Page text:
Accepting What Is
I’ve been away from this blog for a while. My well hath run dry because I have been spending my precious energy in a futile fight, scratching and clawing and yelling and throwing tantrums (and a bottle of Jergin’s lotion down a flight of stairs) refusing to accept what is: that my usually-favorite month of the year has totally sucked.
I’ve been peering outside with my bad attitude, glaring at the sky, obsessively comparing temperatures in Minneapolis with those across the county, waiting for the sky to open to reveal the blue, blue October sky so I can enjoy the illumination of changing leaves in the midst of autumn’s reverie.
Last night I finally had a breakthrough and accepted the “what is” of October, 2009. Paul and I were meeting our friends to see the showing of “Race Across the Sky” at Block E and decided to ride bikes. From past experience, I knew a bike ride could help to alleviate the weather-induced depression I so hate about living in Minnesota.
Even though you couldn’t have called me “gung ho” about the whole deal, I bundled up ridiculously, and we rode our cruiser bikes downtown. Just what the doctor ordered. In fact, in my winter windstopper jacket, I was overjoyed to realize that I was actually warmer riding my bike last night than I was most nights this summer.
So now that my well is filling up again, I can afford to spill a little of its contents into my blog and share this experience of futile resistance. It reminds me of the beginning of the serenity prayer:
“God grant me the serenity to accept the things I cannot change; change the things I can; and the wisdom to know the difference.”
Imagine! Instead of putting up resistance and fighting and wasting my energy waiting for the weather to change so I could resume the life I had planned for October, I could have pulled up my silk long underwear with grace and walked outside and enjoyed the entire month, cold air on my toasty cheeks, a big fat smile on my face.
It also reminds me of my friend and neighbor, Mr. Vernell, who Lucy, Oliver, and I see walking by every day, no matter the weather, his head held high up in the air, the upward arc of his contentment across his face.
I met Mr. Vernell this spring. I was driving with Oliver and Lucy one morning on our way to a playdate when I saw a man walking, his arms swaying by his sides, along Theo Wirth Parkway. About an hour or so later when we were driving back home, I saw him again, walking just as briskly, the opposite way. When I saw him the next day, I called out to him, “Hi! Were you walking along the parkway yesterday?” His eyebrows lifted, his smile widened, “Well yes I was! I walk five miles a day! I’m sixty five and have never taken any medication. I don’t eat perfectly, but I walk every single day and I feel great!” Clearly.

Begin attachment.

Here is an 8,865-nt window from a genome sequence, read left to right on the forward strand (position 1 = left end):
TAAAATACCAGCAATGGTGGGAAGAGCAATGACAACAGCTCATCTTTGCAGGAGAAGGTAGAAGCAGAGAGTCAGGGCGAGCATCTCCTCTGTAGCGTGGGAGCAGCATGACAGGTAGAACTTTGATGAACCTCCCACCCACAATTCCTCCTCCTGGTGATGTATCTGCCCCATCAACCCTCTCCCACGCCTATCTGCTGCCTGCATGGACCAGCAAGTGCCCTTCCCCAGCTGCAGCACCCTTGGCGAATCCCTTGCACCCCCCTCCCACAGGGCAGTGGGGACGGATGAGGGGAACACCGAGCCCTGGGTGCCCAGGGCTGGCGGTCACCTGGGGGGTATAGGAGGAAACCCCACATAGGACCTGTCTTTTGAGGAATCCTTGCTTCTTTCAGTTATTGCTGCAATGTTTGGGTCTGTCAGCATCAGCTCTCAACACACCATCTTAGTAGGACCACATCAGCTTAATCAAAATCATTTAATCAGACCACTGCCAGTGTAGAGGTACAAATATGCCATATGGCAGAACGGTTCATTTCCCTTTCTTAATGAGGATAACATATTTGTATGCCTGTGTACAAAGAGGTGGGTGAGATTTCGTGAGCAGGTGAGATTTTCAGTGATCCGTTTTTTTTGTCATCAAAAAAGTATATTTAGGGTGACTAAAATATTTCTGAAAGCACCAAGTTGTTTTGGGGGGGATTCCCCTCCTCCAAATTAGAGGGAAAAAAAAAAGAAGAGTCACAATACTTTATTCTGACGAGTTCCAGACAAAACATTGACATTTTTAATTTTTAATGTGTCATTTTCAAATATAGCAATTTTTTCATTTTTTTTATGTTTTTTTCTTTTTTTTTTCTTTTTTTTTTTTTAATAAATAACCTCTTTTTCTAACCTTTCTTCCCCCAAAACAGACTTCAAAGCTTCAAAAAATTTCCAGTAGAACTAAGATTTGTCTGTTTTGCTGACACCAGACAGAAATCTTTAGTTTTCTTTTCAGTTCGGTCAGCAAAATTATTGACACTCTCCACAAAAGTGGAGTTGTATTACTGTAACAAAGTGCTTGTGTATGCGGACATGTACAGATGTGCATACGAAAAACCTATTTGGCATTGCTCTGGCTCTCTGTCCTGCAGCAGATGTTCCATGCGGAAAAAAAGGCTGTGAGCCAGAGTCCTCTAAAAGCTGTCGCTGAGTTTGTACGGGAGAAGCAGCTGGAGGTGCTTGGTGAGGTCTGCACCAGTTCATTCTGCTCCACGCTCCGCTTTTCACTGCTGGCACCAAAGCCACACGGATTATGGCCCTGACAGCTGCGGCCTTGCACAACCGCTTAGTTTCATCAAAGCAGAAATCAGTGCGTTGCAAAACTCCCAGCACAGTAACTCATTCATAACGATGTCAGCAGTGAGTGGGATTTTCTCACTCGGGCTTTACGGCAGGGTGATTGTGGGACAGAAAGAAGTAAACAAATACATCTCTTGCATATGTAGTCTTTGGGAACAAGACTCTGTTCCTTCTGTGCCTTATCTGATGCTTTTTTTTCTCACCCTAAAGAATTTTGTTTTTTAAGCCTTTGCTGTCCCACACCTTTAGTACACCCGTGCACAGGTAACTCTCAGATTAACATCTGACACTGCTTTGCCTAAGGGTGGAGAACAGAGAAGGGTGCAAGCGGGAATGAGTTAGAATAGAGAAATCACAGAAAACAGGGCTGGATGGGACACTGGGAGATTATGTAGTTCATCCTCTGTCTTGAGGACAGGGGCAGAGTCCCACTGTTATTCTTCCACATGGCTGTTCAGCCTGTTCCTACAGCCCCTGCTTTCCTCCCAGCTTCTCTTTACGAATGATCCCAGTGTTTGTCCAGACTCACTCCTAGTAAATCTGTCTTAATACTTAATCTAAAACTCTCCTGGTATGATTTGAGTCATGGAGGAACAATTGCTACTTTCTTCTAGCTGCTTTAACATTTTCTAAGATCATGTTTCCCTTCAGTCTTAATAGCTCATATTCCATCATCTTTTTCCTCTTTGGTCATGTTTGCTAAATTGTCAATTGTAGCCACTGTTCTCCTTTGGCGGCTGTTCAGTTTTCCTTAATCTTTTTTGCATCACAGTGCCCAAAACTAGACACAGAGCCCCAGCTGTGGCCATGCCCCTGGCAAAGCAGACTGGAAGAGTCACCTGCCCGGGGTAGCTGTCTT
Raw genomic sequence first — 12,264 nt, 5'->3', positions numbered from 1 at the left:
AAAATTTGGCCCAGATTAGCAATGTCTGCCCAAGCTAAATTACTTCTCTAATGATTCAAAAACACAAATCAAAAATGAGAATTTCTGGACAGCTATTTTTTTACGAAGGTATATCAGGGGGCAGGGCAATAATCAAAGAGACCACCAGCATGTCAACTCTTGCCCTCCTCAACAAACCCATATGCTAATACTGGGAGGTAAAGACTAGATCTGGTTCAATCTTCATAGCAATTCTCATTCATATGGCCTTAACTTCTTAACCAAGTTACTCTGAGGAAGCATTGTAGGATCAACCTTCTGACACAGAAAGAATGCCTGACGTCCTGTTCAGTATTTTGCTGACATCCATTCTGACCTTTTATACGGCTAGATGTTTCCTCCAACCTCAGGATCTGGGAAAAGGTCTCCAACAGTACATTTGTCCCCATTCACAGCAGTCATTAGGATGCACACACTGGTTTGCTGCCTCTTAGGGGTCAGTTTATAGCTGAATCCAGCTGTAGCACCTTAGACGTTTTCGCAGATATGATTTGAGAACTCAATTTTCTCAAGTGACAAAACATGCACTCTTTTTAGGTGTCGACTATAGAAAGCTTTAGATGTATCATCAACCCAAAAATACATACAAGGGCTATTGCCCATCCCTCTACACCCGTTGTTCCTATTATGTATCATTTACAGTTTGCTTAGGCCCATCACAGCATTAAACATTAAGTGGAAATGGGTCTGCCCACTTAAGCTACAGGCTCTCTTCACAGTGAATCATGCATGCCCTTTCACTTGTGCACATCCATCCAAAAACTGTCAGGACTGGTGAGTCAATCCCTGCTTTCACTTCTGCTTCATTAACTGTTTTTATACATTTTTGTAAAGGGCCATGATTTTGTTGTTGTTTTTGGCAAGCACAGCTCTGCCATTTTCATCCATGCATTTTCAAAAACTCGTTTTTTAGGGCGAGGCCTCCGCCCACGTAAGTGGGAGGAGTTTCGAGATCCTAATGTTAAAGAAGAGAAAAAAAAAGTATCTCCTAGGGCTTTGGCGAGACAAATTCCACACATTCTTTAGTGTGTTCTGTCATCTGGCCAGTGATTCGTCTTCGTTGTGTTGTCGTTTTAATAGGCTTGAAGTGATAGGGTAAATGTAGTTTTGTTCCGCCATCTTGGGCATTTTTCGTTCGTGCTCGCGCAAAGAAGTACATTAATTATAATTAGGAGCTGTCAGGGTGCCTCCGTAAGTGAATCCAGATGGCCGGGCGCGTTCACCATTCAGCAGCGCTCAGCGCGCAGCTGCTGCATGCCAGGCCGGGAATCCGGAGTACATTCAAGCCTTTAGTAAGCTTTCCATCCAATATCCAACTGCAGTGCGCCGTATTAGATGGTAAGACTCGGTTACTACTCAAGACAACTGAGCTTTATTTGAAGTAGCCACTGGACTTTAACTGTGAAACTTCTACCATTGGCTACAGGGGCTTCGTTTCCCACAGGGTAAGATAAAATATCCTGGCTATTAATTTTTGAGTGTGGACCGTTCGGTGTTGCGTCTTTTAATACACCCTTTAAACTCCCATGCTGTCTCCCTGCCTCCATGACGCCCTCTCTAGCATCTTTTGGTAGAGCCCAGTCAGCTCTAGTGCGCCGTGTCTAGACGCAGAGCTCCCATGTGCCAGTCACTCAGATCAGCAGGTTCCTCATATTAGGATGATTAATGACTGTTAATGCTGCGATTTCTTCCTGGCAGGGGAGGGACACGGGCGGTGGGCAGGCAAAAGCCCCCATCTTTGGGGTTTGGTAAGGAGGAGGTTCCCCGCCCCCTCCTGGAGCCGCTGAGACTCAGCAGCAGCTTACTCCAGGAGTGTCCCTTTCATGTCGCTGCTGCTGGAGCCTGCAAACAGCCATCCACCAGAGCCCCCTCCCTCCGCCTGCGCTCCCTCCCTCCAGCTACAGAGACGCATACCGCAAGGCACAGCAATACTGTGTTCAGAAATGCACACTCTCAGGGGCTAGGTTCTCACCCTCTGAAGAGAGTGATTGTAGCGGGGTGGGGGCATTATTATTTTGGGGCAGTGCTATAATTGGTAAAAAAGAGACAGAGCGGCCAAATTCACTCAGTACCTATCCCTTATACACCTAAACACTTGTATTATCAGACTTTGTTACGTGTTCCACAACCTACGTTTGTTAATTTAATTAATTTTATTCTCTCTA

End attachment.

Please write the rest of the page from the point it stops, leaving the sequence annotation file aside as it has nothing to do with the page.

I introduced myself and he shook my hand vigorously. Then together we extolled the virtues of long walks, for mental, emotional, and physical health. He is a daily inspiration for me, because, though I share his love for walking and being outside, I can become a victim of the Bad Weather Blues that don’t seem to phase him in the least.
That day, as he waltzed away, arms swinging, he turned back to me, broad smile, and said, “Life is what you make it! Life is what you make it.”
I swear I saw a halo above his head.
Well, lesson learned (for now), and it’s better late than never. I have one week left to honor this October, the coldest on record, and I’m not going to waste another minute of it, even as I see the snow furiously pelting the face of commuters riding by outside this coffee shop.Janna Brayman Krawczyk is a writer and a teacher. She has a B.A. in journalism from the University of Wisconsin-Madison and a Masters in Teaching from Hamline University. She has been writing in a journal for over half of her life and has finally accepted that life is not easy, yet our struggles and obstacles are what inspire insight and wisdom. For this reason, she must write as a way to understand herself and her life, stay sane, and dream big dreams. She feels blessed to share this healing and illuminating practice with as many people as possible in her lifetime…